December 15, 2002 - From: Dr Winford James

A misunderstanding of English grammar II

Continued from:
A misunderstanding of English grammar

So, quite clearly, subject-verb agreement in English involves not only the notion of NUMBER (i.e., singular and plural) but, crucially, also the notion of PERSON (i.e., 1st, 2nd, and 3rd). Indeed, except in the case of the verb 'to be', the grammar of subject-verb agreement in written English can be stated as follows: Add an 's' (or 'es' or 'ies', as the case may be) to the verb if the subject is THIRD PERSON SINGULAR; leave the verb as bare as it is if the subject is anything else.

Putting this grammar into practice with the verb 'light' will yield the following results:
Third Personal SingularAll Other Kinds   
The president
  lightS deya
  The acting president and her husband (3rd person plural) light a deya
  I (1st person singular) light a deya
  You (2nd person singular) light a deya
  We (1st person plural) light a deya
  You (2nd person plural) light a deya
  They (3rd person plural) light a deya
The table clearly shows that the verb 'light' has an added 's' ONLY WHEN THE SUBJECT IS THIRD PERSON SINGULAR. In the case of all other person-number combinations, it lacks the 's'. But English textbooks, English teachers, and English connoisseurs like Undine Giuseppi teach that subject-verb agreement is a matter of singular verb agreeing with singular subject (through 's' on the verb), and of plural verb agreeing with plural subject (through lack of the 's').

We can readily agree that the transmission of wrong information or content, whether wittingly or unwittingly, is an index of poor teaching. But is such information responsible for the subject-verb disagreement errors that abound in the local press? And if it is, how is it then that Ms. Giuseppi, one of the transmitters, gets her verbs right?

It must be true that ignorance begets errors. So that if Trinbagonians do not know the English rule on subject-verb agreement, they will produce green verbs. But I don't think that their errors are due only to ignorance of English grammar; they seem to also stem from non-English habits that underlie their attempts at English, from an insufficient social exposure to English, and from a regularizing tendency of the language acquisition device in the brain.

Creole is the routine language of Trinbagonians. It is the language heard in most public contexts, for example, bus stations, street corners, taxis, roadsides, shops, markets, liming spots, cricket and football matches, schoolyards. It is the language of informal get-togethers. It is the language acquired through socialization in particular contexts and networks. By contrast, English is the language of formal contexts, invoked typically to produce formal discourse like feature speeches, dinner toasts, radio and TV news, and newspaper reports and columns. It is the language learnt typically in the classroom, in the upper social classes, from foreign TV and radio programmes, in travel abroad, from books in English.

We create our own version of English in Trinidad and Tobago by superimposing on Creole grammar an English tutored in the classroom and acquired from insufficient socialization in natural contexts of acquisition (that is, contexts such as those in which we acquire Creole). The inevitable result is that our English is imperfectly acquired, and that our Creole grammar mixes routinely with this kind of English. Indeed, Creole grammar frequently assumes superficial English form where it appears and is perceived as English by the unsuspecting.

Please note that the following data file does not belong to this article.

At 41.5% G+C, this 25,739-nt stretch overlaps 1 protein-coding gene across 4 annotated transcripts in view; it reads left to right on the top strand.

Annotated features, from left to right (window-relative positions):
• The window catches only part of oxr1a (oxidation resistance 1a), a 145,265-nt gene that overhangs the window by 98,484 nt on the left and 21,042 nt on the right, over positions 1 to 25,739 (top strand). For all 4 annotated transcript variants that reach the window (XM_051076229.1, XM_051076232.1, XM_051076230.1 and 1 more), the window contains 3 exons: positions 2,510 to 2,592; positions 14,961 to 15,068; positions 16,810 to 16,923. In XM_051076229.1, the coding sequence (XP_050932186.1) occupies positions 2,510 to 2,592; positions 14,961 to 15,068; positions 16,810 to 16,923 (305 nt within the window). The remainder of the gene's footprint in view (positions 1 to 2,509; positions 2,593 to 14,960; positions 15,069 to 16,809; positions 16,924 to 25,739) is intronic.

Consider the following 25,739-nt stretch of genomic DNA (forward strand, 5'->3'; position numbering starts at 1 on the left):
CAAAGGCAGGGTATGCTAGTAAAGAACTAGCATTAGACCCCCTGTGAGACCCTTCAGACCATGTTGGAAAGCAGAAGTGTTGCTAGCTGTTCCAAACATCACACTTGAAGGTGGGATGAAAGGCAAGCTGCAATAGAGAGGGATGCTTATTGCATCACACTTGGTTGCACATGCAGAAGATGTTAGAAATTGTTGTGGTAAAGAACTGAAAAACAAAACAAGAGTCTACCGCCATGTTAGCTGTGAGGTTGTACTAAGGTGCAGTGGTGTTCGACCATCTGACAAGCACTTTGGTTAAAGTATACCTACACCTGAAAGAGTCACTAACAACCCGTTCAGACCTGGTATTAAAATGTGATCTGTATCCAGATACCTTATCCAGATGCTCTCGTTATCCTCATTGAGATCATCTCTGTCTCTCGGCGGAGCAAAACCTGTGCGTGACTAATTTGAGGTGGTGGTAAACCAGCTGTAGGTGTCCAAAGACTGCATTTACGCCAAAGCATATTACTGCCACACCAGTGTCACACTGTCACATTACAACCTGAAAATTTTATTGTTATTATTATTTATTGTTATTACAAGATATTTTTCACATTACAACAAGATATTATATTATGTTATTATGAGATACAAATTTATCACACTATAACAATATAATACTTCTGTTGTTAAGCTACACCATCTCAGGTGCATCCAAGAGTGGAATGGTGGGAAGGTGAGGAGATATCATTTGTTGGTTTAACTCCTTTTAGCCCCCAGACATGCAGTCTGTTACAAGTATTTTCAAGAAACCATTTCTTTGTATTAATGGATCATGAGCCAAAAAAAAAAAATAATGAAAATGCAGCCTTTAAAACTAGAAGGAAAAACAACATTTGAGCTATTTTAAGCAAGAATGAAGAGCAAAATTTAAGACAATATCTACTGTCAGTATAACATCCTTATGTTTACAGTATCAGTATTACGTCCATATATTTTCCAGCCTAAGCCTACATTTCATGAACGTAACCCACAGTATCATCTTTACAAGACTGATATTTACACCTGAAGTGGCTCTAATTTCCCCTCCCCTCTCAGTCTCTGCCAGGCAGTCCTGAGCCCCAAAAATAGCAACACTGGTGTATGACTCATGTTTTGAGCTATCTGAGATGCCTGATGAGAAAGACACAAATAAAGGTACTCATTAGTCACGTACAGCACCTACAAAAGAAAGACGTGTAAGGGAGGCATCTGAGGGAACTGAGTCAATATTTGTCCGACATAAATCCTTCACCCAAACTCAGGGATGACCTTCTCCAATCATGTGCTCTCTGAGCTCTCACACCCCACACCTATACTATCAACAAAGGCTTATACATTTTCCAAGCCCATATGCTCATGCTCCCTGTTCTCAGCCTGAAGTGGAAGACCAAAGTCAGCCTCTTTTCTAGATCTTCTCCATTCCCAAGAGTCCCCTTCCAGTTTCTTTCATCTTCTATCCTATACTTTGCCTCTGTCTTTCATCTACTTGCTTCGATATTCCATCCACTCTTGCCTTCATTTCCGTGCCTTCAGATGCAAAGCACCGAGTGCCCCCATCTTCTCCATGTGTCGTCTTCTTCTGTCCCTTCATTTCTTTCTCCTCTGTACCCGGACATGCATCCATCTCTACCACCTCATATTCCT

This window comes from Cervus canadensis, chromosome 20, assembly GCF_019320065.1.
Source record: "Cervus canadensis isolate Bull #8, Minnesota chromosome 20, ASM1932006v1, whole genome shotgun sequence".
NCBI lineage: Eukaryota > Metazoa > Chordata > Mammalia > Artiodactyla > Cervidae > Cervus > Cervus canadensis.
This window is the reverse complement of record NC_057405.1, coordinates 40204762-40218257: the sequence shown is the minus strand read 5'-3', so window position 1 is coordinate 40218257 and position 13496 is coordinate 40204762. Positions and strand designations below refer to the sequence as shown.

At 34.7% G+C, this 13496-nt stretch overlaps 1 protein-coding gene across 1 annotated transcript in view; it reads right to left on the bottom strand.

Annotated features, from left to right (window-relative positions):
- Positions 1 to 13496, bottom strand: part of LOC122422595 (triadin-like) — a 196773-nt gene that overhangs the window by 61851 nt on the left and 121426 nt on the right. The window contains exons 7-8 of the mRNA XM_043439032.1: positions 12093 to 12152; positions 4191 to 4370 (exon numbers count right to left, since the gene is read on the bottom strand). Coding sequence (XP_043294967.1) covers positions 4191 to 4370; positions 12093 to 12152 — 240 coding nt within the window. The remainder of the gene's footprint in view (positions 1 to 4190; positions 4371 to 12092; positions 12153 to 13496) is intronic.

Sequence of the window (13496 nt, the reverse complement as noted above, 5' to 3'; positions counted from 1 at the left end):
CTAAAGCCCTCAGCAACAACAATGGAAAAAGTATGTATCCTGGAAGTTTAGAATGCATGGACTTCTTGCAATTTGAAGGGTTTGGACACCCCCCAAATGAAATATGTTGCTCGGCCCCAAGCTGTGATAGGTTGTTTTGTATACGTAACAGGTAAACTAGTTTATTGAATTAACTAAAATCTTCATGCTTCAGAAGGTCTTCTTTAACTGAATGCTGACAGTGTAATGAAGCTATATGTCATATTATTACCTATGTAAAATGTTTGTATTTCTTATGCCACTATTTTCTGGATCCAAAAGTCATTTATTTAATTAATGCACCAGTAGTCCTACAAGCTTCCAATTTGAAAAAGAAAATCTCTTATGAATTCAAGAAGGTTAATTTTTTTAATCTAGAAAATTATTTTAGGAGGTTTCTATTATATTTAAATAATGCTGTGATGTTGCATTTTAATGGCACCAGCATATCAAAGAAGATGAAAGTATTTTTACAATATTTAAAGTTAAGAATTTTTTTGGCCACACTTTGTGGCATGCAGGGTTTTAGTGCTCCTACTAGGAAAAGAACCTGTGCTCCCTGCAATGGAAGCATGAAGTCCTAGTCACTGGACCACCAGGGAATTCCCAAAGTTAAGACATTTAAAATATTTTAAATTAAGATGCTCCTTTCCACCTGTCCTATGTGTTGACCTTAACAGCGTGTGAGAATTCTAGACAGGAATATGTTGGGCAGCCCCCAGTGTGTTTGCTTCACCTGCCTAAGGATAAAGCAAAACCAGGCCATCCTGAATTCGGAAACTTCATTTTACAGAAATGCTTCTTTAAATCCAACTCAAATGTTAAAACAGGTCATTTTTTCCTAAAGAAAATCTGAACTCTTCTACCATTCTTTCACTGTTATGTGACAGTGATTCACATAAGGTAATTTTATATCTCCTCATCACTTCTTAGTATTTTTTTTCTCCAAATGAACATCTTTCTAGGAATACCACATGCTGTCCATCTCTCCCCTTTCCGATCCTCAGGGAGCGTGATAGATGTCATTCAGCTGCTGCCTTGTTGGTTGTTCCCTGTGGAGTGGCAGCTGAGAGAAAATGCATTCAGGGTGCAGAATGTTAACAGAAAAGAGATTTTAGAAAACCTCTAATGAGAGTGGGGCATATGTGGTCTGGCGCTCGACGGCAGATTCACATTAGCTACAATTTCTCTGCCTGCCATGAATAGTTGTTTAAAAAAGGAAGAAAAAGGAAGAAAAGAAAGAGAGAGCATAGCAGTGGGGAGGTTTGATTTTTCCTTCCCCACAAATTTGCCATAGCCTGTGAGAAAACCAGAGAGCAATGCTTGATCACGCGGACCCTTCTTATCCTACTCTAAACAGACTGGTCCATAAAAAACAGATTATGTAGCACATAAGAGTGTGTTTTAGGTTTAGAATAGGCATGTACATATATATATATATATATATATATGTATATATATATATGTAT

This, despite formal tutoring in the classroom. The classroom is not the only place where English is acquired, and it is not the best either. The social network where acquisition is untutored and variegated is the best place.

Because of limited social opportunity to fully acquire English, we invent our own rules in acquiring it even though we have been taught by rules such Ms. Giuseppi's on subject-verb agreement and, in the process, the brain forces us to regularize language conditions. One such regular rule is that 's' must be added to verbs that come after third person plural subjects, while it must not to verbs that come after third person singular subjects.

So when you hear and see 'The acting president and her husband lightS a deya', it is a case of the 's' associating with a third plural subject. And when you hear and see 'The acting President light a deya', it is a case of absence of 's' associating with a third person singular subject. I hear and read examples of this grammar every single day of my life in Trinidad and Tobago. Indeed, it is the grammar that Ms. Giuseppi has been complaining about.

It is a grammar created between a Creole grammar that lacks subject-verb agreement (e.g., I (does) light, You (does) light, Dey (does) light) and an English grammar that has agreement ONLY IN RESPECT OF THE THIRD PERSON SINGULAR SUBJECT. It is therefore an interlanguage grammar that will either give way to English grammar consequent upon sufficient social exposure to, and negotiation of, English, or fossilize as a variety of English in Trinidad and Tobago and the wider world if insufficient exposure continues.

When, therefore, local writers produce their interlanguage agreement rule even though they have been taught Ms. Giuseppi's wrong rule, we must look to an insufficient social context and the regularizing tendency of the language acquisition device in the brain for the answer. And when Ms. Giuseppi produces the English agreement rule even though she herself teaches the wrong rule, we must look to a sufficient social context.

One kind of context disables perfect acquisition of the rule; the other enables it.

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